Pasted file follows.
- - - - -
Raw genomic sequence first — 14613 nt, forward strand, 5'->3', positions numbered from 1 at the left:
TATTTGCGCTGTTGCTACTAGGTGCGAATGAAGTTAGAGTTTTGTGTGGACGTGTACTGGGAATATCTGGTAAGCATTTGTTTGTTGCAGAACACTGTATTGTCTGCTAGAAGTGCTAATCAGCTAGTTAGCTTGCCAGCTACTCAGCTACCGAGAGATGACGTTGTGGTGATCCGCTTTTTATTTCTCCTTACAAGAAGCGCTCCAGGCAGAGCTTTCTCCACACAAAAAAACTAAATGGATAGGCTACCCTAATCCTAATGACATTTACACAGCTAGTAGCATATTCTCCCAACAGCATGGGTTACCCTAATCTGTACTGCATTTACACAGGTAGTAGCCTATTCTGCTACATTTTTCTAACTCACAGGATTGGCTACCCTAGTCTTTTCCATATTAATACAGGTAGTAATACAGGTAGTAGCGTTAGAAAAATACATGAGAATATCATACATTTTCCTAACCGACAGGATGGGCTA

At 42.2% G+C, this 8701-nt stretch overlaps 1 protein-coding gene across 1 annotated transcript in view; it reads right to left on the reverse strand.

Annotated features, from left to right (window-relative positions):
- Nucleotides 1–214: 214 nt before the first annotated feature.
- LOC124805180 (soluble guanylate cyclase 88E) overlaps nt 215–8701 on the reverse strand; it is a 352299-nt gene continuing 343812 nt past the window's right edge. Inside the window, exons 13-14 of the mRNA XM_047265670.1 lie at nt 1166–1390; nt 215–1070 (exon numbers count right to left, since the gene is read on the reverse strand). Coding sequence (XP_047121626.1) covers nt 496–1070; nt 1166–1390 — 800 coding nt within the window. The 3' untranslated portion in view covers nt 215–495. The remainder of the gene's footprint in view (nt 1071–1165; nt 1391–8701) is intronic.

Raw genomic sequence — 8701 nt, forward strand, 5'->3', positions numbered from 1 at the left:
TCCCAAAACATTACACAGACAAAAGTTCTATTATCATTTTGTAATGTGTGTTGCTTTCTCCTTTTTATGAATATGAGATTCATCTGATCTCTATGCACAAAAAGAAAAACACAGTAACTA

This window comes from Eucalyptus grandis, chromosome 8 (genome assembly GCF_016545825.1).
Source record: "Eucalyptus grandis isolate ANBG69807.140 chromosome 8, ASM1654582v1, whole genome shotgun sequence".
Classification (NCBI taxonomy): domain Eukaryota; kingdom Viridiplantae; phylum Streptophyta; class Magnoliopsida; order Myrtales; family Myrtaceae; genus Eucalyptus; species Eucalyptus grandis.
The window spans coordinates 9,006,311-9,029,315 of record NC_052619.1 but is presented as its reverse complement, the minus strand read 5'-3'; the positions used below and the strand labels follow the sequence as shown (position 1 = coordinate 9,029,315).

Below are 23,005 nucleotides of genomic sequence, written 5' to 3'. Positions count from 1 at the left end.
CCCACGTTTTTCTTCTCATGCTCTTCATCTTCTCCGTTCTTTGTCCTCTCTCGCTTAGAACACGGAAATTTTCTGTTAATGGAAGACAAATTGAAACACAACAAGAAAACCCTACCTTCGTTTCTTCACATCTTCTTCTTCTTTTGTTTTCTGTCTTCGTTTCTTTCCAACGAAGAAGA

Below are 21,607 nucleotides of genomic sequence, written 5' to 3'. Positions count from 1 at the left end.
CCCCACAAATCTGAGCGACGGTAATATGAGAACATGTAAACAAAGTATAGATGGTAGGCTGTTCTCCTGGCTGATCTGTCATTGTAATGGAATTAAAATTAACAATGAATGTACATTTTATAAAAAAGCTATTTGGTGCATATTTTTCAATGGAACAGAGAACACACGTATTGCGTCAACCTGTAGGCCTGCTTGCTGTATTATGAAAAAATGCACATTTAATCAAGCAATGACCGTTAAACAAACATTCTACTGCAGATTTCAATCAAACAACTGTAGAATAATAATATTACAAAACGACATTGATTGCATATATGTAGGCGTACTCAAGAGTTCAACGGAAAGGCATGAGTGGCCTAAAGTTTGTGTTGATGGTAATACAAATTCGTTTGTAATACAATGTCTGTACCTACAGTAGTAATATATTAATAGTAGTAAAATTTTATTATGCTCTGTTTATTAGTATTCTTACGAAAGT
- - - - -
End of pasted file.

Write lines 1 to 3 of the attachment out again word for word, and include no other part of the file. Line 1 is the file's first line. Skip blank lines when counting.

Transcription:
Raw genomic sequence first — 14613 nt, forward strand, 5'->3', positions numbered from 1 at the left:
TATTTGCGCTGTTGCTACTAGGTGCGAATGAAGTTAGAGTTTTGTGTGGACGTGTACTGGGAATATCTGGTAAGCATTTGTTTGTTGCAGAACACTGTATTGTCTGCTAGAAGTGCTAATCAGCTAGTTAGCTTGCCAGCTACTCAGCTACCGAGAGATGACGTTGTGGTGATCCGCTTTTTATTTCTCCTTACAAGAAGCGCTCCAGGCAGAGCTTTCTCCACACAAAAAAACTAAATGGATAGGCTACCCTAATCCTAATGACATTTACACAGCTAGTAGCATATTCTCCCAACAGCATGGGTTACCCTAATCTGTACTGCATTTACACAGGTAGTAGCCTATTCTGCTACATTTTTCTAACTCACAGGATTGGCTACCCTAGTCTTTTCCATATTAATACAGGTAGTAATACAGGTAGTAGCGTTAGAAAAATACATGAGAATATCATACATTTTCCTAACCGACAGGATGGGCTA

At 42.2% G+C, this 8701-nt stretch overlaps 1 protein-coding gene across 1 annotated transcript in view; it reads right to left on the reverse strand.